One special elephant, Tarra, will hopefully be one of the animals to call this new ranch home. Tarra is a 42-year-old elephant that Buckley has had since she was a calf. In 1974, Buckley met a tiny baby elephant named Fluffy that was being used to market tires for a local car dealer. Buckley stepped up as a volunteer to feed and care for her. A year later, Buckley bought her, changed her name to Tarra, and founded Tarra Productions. By 1980, Buckley had taught Tarra to roller skate. It was Tarra that first led Buckley to find a different environment for captive elephants.
6. Visiting hours with four-legged friends
By Debra Pamplin
Dogs are known as ‘man’s best friend’ for the loyalty, peace, and nonjudgmental love they offer to those they encounter. And local community centers are incorporating dogs as a way for their members to embrace love and happiness throughout their days, too.
In Brunswick, a chapter of Therapy Dogs International is making a difference in the lives of nursing home residents, says chapter director Ruth Baker. Since 1998, the program has been active in Glynn County, with a current roster of 43 active handler/dog teams that visit the hospital, nursing homes, rehab facilities, shelters, and hospice care facilities.
Recently, a group visited Morningstar, which serves children and youth with emotional and behavioral disorders and intellectual disabilities. A few furry friends kept five boys company for about an hour, forging a bond of unconditional love. Across town, a pup named Elliott walked the corridors of a hospice facility with his owner, visiting patients and bringing comfort with a wag of his tail.
Canines in Camden are also finding their way through corridors to bring happiness with them. Down in Kingsland, a new dog therapy program has begun at a nursing home center. Lakes Crossing has developed a pet therapy program that runs once a month and is broken down into two sessions based on the size of the dog. Small dogs and their handlers can interact with patients at the nursing home from 2 to 3 p.m. on the first Saturday of every month, while larger dogs can visit from 2 to 3 p.m. on the third Saturday of each month.
Brandy Serrato, director of community relations for the Kingsland facility, encourages future volunteers to stop by on scheduled days, even if they can’t stay for the full hour. Prior to each visit, she meets with the dogs — and owners— to explain what it takes to become a therapy dog team. A light screening of the dogs’ attitudes and disposition is done just to ensure the fit between dog and patients will work.
The Camden program kicked off during the first week of January with a Paw Parade, where newly signed volunteers and their dogs participated in parade around the lanai and brought smiles to the residents.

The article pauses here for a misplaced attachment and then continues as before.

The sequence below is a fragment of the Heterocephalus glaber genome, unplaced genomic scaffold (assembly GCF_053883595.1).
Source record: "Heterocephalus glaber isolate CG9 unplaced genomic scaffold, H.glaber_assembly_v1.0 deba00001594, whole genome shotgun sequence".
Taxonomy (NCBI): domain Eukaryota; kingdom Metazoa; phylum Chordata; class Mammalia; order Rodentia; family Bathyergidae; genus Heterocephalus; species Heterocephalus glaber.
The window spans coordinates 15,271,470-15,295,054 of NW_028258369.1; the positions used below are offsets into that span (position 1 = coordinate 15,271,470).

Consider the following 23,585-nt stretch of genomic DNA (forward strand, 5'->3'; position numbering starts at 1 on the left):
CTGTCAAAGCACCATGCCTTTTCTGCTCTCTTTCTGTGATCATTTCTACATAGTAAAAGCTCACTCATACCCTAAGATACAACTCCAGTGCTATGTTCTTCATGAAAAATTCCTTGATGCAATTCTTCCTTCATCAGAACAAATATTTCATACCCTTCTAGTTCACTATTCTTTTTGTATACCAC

So for those who want to share their dog’s love with others, find out more information about Therapy Dogs International and bring a smile to residents near you.
7. Off the Path: Birdwatching at Jekyll’s Amphitheater
By Cohen Carpenter
Take a half-day trip to this hidden gem on Jekyll Island for a great birding adventure. A wooded trail leading to the amphitheater and pond just beyond it allows for a dense wildlife viewing experience for any bird nerds.
The now-vacant Jekyll Island amphitheater was once used for performing arts events, such as the summer-long Jekyll Island Musical Theatre Festival that was coordinated with Valdosta State University and the Jekyll Island Authority in the early ’90s. For present-day visitors, the venue sits unused as the gradual but steady overtaking by Mother Nature continues. Its bare concrete stage, withering rows of bleachers, and remnants of a ticket booth all tell of a seemingly abrupt abandonment, the energy surrounding the not-so-distant performances lingers in the air just above.
As you gaze around the arena, it becomes clear that although human players no longer grace the stage, the area surrounding the amphitheater is now home to a different cast of performers. It is not uncommon to see herons, egrets, and roseate spoonbills perched in the vegetation surrounding the pond. Cooper’s hawks, ospreys, and other raptors can be seen swooping around.
The variety and abundance found here could take hours to find elsewhere. Not to mention the many songbirds and woodpeckers you are likely to see on the short hiking trail leading to the amphitheater and pond.
Don’t forget your binoculars, spotting scope, and camera. Also, download a birding app like eBird to see what species have been spotted recently. Local birder Matt White likes to visit the nearby pond around high tide to spot his favorites because “at low tide, many of the wading birds are feeding in the marshes,” he says.
Along with birdwatching, you could see whitetail deer on the trail, and don’t be surprised if you see an alligator in or around the pond. Some of the nesting birds benefit from having alligators below to “protect their nests from mammals like raccoons,” explains Park Ranger Bre Ondich. It’s one of life’s dichotomies: While they provide protection from others, alligators simultaneously pose a threat to fallen eggs or nestlings, as “the alligators will be the first to grab them,” Ondich says.